Rule changes affect everything and everyone around us and can be either good or bad. Changes are bad when it makes things easier, but not better. Rule changes are good if they make the mundane or outdated fresh and new. They may be good if the only good reason for keeping a rule is “that’s the way it’s always been done.”

When I walked into my meeting every woman in the room faced the flag with her hand over her heart. I stopped inside the doorway and joined them to recite the same Pledge of Allegiance I had learned in elementary school. There is no doubt that some rules are better left alone.

Copyright © 2010 L. S. Fisher


Carol Noren Johnson said...

So tonight my husband with ALZ didn't remember that I called to tell him why I would be late. He was livid with me when I came home, but decided to forget it, saying that if I ever did this again he would divorce me. I asked him how he would get along without me. He didn't have an answer. Maybe it's sundowners.

We had such a nice date last night but the rules and the disease are indeed changing. I am not liking how ALZ is proceeding.

Cindy said...

eWell you don't need to tell me about changing rules. Strangly enough I like one of the new young singers Kate Perry. Some of the words to her song are a little over the top but a couple of her songs I just love the tempo of the music. She did an interview recently and we have two things in common: She said I'm from California and I like to make waves. Maybe little tiny waves but no matter I am a rule changer or breaker..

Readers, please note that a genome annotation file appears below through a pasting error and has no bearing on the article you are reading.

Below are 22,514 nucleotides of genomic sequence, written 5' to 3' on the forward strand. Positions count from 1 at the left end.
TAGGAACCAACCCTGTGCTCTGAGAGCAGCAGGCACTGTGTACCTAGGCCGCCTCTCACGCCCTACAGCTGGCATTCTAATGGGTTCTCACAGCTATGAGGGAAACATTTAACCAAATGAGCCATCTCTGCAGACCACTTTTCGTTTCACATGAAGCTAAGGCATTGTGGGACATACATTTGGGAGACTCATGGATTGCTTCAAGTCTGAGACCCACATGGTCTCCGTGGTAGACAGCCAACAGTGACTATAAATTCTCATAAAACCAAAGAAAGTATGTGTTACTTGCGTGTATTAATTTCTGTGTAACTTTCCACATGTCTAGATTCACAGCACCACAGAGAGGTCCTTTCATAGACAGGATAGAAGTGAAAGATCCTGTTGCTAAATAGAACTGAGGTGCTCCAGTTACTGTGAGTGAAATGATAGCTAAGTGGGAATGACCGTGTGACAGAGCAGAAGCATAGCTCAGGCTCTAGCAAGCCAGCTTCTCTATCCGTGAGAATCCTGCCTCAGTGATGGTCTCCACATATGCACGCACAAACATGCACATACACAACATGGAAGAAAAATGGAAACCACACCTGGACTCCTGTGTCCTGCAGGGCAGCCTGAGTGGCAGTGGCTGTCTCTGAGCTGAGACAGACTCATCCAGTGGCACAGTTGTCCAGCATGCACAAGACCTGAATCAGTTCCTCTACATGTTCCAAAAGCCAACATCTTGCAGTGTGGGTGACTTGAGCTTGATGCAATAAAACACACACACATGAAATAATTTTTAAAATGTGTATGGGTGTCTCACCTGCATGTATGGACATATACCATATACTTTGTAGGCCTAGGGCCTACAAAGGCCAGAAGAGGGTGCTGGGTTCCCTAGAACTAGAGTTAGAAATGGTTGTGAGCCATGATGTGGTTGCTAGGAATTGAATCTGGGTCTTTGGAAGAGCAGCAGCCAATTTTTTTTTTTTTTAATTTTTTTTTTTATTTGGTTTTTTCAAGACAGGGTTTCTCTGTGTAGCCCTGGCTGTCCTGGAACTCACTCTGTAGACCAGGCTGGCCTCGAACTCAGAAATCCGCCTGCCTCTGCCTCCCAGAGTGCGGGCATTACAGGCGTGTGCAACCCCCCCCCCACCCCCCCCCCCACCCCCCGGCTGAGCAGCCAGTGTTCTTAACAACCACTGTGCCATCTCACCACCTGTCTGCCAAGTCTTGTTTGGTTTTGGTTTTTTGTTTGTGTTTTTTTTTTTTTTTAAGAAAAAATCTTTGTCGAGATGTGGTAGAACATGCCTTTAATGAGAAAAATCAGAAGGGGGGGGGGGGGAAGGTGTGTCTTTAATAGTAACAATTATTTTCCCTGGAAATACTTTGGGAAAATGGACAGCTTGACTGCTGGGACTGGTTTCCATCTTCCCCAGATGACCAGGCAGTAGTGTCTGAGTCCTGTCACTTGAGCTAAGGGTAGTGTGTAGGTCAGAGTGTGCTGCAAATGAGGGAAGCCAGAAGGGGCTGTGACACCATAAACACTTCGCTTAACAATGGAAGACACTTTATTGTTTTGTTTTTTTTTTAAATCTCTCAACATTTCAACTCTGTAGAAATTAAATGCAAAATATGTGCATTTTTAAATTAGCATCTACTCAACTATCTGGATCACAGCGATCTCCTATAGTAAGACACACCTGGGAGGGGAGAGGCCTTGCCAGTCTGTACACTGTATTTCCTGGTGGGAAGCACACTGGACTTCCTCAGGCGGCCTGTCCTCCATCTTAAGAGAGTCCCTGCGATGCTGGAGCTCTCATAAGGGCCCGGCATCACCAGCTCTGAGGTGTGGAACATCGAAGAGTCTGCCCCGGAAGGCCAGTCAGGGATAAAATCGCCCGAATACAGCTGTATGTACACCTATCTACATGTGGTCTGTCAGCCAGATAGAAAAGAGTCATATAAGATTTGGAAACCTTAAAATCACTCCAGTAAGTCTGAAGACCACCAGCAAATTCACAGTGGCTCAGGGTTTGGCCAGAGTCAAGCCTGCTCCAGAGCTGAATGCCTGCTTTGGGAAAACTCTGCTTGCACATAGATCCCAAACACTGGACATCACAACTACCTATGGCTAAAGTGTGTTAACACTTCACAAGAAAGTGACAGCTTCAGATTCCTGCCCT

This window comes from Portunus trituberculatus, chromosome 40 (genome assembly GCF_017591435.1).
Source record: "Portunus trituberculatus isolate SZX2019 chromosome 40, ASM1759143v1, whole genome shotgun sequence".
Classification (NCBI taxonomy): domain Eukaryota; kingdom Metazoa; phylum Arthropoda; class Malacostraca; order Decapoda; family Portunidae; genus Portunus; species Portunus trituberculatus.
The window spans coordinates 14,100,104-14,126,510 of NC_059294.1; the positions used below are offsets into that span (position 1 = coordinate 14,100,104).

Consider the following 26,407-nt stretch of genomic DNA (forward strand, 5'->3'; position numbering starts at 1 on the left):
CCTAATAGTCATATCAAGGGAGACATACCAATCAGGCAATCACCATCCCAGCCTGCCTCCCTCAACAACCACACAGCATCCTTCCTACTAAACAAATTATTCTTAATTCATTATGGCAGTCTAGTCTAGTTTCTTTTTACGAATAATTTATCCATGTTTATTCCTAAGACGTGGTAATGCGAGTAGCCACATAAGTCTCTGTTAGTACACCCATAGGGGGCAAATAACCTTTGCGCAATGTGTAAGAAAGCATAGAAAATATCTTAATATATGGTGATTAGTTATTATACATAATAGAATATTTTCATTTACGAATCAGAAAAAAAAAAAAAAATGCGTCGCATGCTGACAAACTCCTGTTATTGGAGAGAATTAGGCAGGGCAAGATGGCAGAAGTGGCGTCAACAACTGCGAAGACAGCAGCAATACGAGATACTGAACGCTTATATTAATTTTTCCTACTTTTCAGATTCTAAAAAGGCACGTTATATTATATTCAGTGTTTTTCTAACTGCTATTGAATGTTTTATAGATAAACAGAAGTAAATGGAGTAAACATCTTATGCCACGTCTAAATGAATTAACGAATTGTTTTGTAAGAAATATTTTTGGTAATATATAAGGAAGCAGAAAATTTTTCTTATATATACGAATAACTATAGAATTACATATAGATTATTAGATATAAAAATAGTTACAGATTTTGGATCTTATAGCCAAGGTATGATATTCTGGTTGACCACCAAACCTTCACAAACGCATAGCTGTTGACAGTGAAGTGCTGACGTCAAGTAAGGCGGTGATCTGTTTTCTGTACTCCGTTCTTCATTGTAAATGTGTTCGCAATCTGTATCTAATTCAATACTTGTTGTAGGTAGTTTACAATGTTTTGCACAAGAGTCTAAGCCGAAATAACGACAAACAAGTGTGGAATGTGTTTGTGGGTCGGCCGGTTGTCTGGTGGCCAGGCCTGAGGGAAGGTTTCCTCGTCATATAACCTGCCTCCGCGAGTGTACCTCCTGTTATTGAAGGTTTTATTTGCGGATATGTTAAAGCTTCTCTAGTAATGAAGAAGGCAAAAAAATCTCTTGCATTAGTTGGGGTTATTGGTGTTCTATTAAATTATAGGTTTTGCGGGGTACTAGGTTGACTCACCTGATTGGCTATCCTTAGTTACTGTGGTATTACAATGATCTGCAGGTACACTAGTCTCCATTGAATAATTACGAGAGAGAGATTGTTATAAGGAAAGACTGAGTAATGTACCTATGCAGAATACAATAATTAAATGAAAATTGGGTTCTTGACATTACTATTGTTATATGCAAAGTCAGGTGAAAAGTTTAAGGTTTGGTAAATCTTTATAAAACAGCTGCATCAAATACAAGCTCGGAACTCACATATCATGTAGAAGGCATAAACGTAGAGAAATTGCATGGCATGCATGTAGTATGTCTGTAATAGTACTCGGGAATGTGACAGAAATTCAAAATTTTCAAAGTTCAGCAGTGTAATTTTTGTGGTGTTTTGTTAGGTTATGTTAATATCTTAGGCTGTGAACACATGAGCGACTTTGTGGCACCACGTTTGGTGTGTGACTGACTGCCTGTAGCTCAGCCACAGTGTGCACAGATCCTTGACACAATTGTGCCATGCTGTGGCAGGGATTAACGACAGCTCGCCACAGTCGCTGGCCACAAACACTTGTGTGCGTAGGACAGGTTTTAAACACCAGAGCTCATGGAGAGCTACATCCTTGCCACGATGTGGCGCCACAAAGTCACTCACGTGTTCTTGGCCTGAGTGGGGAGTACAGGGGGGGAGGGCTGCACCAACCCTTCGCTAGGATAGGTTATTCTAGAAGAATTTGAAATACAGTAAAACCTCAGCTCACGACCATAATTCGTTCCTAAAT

Carol Noren Johnson said...

Linda, not sure if I have taken this post in another direction, but I need your input on Sundowners. Have you written about it? Things change at sundown.

Today, one day later, my husband has forgotten about his threat to divorce me, and is appreciative. He was angry about something else about sundown time, however.

I guess the rules of normal discourse just change with Alzheimer's and you have to expect it.

L S Fisher said...


Sundowning is real and can certainly be a problem. The only good thing is your husband is not going to remember what he is angry about for long.

Talk to your physician about how to calm him. It may take medication, but you might find other things to soothe him like music, milk and cookies, or taking a walk in the evening to help him burn off some of the excess energy.

I think the key is to make him feel like you look forward to spending some time with him. Don't let him pull you into any argument.

I hope you find the following information helpful. It is "how to respond to behavior" from my Alzheimer's In Service program for health care workers:

Response to Behavior
• Remain flexible, patient, and calm.
• Respond to the emotion, not the behavior.
• Don’t argue or try to convince.
• Don’t take the behavior personally.
• Consult a physician to identify illness or medications.

Carol, I know it's hard and there are no easy solutions. My thoughts and prayers are with you. Hugs!! Linda

Carol Noren Johnson said...

Thanks for the suggestions from an expert, Linda! I am also working on more light in the room where he watches TV.